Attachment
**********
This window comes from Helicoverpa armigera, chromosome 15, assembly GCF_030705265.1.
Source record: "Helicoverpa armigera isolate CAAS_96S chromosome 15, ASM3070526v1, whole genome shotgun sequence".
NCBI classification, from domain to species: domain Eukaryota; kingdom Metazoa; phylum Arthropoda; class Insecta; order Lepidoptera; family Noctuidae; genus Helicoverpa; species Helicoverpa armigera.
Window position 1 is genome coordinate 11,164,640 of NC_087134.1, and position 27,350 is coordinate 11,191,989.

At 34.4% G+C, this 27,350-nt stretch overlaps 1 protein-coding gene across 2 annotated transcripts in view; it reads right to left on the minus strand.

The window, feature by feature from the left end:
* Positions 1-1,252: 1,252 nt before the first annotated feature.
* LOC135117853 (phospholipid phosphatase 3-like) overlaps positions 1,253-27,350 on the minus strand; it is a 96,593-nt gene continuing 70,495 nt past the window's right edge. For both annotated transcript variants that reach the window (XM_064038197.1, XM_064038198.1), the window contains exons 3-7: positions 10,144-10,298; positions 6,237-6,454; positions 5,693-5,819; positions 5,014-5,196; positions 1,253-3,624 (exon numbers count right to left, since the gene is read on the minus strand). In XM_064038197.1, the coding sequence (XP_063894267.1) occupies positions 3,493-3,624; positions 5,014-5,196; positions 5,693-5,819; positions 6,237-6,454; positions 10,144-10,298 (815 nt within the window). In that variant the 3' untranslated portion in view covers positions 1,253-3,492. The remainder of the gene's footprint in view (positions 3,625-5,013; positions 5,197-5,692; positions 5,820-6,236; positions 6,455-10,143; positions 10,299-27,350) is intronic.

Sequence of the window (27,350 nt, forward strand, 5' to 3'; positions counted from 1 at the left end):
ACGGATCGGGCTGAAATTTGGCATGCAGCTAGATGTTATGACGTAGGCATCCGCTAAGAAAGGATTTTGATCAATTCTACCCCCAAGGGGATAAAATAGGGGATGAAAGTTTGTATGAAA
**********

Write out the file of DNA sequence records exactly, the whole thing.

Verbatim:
This window comes from Helicoverpa armigera, chromosome 15, assembly GCF_030705265.1.
Source record: "Helicoverpa armigera isolate CAAS_96S chromosome 15, ASM3070526v1, whole genome shotgun sequence".
NCBI classification, from domain to species: domain Eukaryota; kingdom Metazoa; phylum Arthropoda; class Insecta; order Lepidoptera; family Noctuidae; genus Helicoverpa; species Helicoverpa armigera.
Window position 1 is genome coordinate 11,164,640 of NC_087134.1, and position 27,350 is coordinate 11,191,989.

At 34.4% G+C, this 27,350-nt stretch overlaps 1 protein-coding gene across 2 annotated transcripts in view; it reads right to left on the minus strand.

The window, feature by feature from the left end:
* Positions 1-1,252: 1,252 nt before the first annotated feature.
* LOC135117853 (phospholipid phosphatase 3-like) overlaps positions 1,253-27,350 on the minus strand; it is a 96,593-nt gene continuing 70,495 nt past the window's right edge. For both annotated transcript variants that reach the window (XM_064038197.1, XM_064038198.1), the window contains exons 3-7: positions 10,144-10,298; positions 6,237-6,454; positions 5,693-5,819; positions 5,014-5,196; positions 1,253-3,624 (exon numbers count right to left, since the gene is read on the minus strand). In XM_064038197.1, the coding sequence (XP_063894267.1) occupies positions 3,493-3,624; positions 5,014-5,196; positions 5,693-5,819; positions 6,237-6,454; positions 10,144-10,298 (815 nt within the window). In that variant the 3' untranslated portion in view covers positions 1,253-3,492. The remainder of the gene's footprint in view (positions 3,625-5,013; positions 5,197-5,692; positions 5,820-6,236; positions 6,455-10,143; positions 10,299-27,350) is intronic.

Sequence of the window (27,350 nt, forward strand, 5' to 3'; positions counted from 1 at the left end):
ACGGATCGGGCTGAAATTTGGCATGCAGCTAGATGTTATGACGTAGGCATCCGCTAAGAAAGGATTTTGATCAATTCTACCCCCAAGGGGATAAAATAGGGGATGAAAGTTTGTATGAAA